A final is included in most air pistol championships, although not in the World Junior Championships. The top eight shooters advance to the final. In case of a tie for eighth place, shooters with stronger ending were previously preferred. The score zones are divided into tenths (by means of a special gauge, in the absence of automatic scoring devices), so that each hit can give up to 10.9 points. After a three-minute preparation time, during which the shooters are introduced to the audience, and a five-minute sighting shot period, separate commands are given for each competition shot with a time limit of 75 seconds per shot. Starting from 2013, the final consists of 2 strings of 3 shots, after which for every two additional shots, the lowest scoring finalist will be dropped. This continues until only two finalists left making the final two shots for the gold. Hence the last two men would have 20 shots in total. Due to this new rule, all pre-2013 finals record will be erased. The current record of 2013 will be considered as provisional, until the end of 2013 which the ISSF will decide whether to scrap the final record altogether from then on, or keep them. The final score is added to the qualification score with the aggregate deciding the final ranking. Any post-final ties are broken by a single extra shot.
Spring-piston air guns were in common use during the first decades of the sport, but are now seldom seen at high levels.
The air pistol event was introduced on the World Championship level in 1970, and on the Olympic programme in 1988. Before 1985, when finals began to be used, championships were decided by the results of the 40 or 60 shot match. Before 1982, the men's programme also consisted of 40 shots.
As in many other ISSF events, the target for air pistol was reduced in size in 1989, also lowering the scores (although not by much), and thereby resetting all records. The development after this shows a contrast to that of air rifle shooting: whereas in air rifle the winning score of the 1989 World Championships would not have reached the final 17 years later, the same result increase has not occurred in air pistol, and Sergei Pyzhianov's world record of 593 points, set in the first World Cup Final with the new targets, remained unbeaten for almost 20 years.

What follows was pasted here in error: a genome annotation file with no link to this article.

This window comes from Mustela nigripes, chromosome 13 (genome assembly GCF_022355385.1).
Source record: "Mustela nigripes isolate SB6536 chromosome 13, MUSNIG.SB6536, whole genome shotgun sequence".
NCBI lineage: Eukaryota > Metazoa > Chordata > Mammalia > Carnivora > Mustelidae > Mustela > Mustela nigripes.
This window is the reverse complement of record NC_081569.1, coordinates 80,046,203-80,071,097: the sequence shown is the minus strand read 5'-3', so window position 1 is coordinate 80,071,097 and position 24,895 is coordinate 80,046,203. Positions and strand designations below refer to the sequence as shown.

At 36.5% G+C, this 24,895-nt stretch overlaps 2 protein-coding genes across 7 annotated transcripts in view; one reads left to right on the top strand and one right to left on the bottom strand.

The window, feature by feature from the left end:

Although competitions are no longer held outdoors, the most important competitions (Olympics, World Championships, World Cups) are still scheduled for the Northern Hemisphere summer season because they are combined with outdoor events. Many lesser international events, however, are held during the European indoor season between October and March, culminating in the European Championships each year. Most of these competitions are multi-day events held together with air rifle matches.
Target Air Pistol
10 metre air pistol is an Olympic shooting event governed by the International Shooting Sport Federation (ISSF). It is similar to 10 metre air rifle in that it is shot with 4.5 mm (or .177) caliber air guns at a distance of 10 metres (11 yards), and the programme consists of 60 shots within 105 minutes for men, and 40 shots within 75 minutes for women. It is also similar to 50 metre pistol despite the shorter distance and the use of air guns, and most top-level male shooters compete in both events.
There are some restrictions on the pistol, and it must be operated by one hand only from a standing, unsupported position. The shooter decides his or her own tempo as long as the maximum time is not exceeded, but in the final round for the top shooters, separate commands are given for each shot so that the audience may follow the progress of the standings.
The major competitions are the Olympic Games every four years and the ISSF World Shooting Championships every four years. In addition, the event is included in the ISSF World Cup and in continental championships, as well as in many other international and national competitions. It is an indoor sport, and on the highest level electronic targets are used instead of the traditional paper targets.